Anthology Film Archives

JOYCE WIELAND

May 20 – May 26

Joyce Wieland is one of the most important Canadian artists and filmmakers of the second half of the 20th century, but her work has not been showcased in its entirety in New York City for many years. Anthology aims to redress that oversight with this comprehensive retrospective, which brings together virtually all of her pioneering short and feature films.

Wieland began making films in Toronto in the 1950s at the animation studio, Graphic Associates, which had been co-founded by George Dunning, and where she worked alongside other artists including the young Michael Snow. Wieland and Snow soon married and moved to New York City in 1962, becoming integral parts of the experimental film and art scenes of the time, and producing some of the key filmic works of the era, such as Snow’s NEW YORK EYE AND EAR CONTROL (1964), WAVELENGTH (1967), and <---> (BACK AND FORTH) (1969), and Wieland’s CAT FOOD (1967), RAT LIFE AND DIET IN NORTH AMERICA (1968), and REASON OVER PASSION (1969).

Her sojourn in the U.S. awakened a deep sense of Canadian national identity, and following her split with Snow and her return to Canada in 1971, this became increasingly reflected in her work, culminating in films like PIERRE VALLIÈRES (1972) and her ambitious narrative feature, THE FAR SHORE (1976). The negative reception afforded that last film brought her cinematic career largely to a close (though she did collaborate with Hollis Frampton in 1984 on A AND B IN ONTARIO, and in 1986 completed a film she had shot earlier, BIRDS AT SUNRISE). She remained prolific and widely celebrated as an artist, however – working largely in the realms of collage, assemblage, and quilt-making – until her death in 1998.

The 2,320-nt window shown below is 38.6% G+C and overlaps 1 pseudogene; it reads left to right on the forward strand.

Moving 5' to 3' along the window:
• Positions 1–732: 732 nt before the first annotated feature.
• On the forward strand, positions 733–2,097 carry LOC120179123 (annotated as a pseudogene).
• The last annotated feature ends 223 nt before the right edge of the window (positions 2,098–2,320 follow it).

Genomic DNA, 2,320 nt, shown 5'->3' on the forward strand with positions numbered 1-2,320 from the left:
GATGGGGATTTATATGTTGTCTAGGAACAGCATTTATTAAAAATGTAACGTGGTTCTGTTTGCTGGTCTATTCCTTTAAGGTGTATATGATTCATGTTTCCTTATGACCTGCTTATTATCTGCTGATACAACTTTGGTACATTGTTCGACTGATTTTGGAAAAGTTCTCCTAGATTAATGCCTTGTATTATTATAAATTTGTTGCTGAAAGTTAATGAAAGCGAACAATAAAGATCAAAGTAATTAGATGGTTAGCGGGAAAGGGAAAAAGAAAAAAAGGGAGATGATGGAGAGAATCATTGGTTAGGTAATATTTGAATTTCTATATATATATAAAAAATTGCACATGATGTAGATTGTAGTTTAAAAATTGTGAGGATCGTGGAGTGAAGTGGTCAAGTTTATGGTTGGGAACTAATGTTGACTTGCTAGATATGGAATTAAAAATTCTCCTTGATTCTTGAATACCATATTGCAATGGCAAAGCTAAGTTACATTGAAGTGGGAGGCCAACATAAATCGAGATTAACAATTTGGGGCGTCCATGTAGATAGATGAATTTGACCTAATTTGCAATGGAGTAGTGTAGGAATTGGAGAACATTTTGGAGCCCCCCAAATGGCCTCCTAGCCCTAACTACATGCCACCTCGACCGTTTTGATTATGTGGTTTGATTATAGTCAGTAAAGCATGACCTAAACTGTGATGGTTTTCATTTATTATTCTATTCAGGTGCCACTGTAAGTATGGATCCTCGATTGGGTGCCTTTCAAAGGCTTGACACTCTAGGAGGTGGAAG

“[Wieland’s] early celebrations of female sexuality, women’s domestic environment and her challenges to patriarchal representations of Canadian national identity made her an innovator in various media. As a filmmaker, her distinctive use of extreme close-ups, disjunctive editing, repetition, irony and text extended the medium’s expressive possibilities. From the experimental films made during her New York years in the mid to late 1960s…to the political documentaries completed after her return to Canada in 1971, PIERRE VALLIÈRES and SOLIDARITY, and the release of her theatrical feature in 1975, THE FAR SHORE, her work has been commended by writers representing the critical spectrum. Wieland has been acclaimed as an underground filmmaker, a political activist, a formalist, a Canadian nationalist, a postmodernist and a radical feminist. While a testament to the films’ complexity, richness and ongoing appeal, Wieland resisted this type of theoretical labeling; she resented its restrictive influence and failure to acknowledge the personal impetus for the work.” –Kathryn Elder, THE FILMS OF JOYCE WIELAND

“Joyce Wieland makes a very special kind of film. The same sense of humor, tenderness and feeling for the more humble details of life that is present in her paintings and plastic constructions are given further dimensions in her films. There is somewhat of a sense of sadness and nostalgia in all her work…a sense of lost innocence.” –Robert Cowan, TAKE ONE

Filmmaker, scholar, and curator Kay Armatage, who directed ARTIST ON FIRE: THE WORK OF JOYCE WIELAND (1987), and has written extensively on Canadian cinema and on Wieland’s work in particular, will be here in person during the retrospective to introduce selected screenings!

This retrospective is co-presented with the Consulate General of Canada in New York, and Canada Now (https://canadanow.us). Special thanks to Catherine Scheinman (Consulate General of Canada in New York); Teresa Di Cairano, Jacqueline Geday & Susie Monette (Canada Now); Kay Armatage; Kathryn Elder; Jesse Brossoit (CFMDC); and MM Serra (Film-Makers’ Coop).

  


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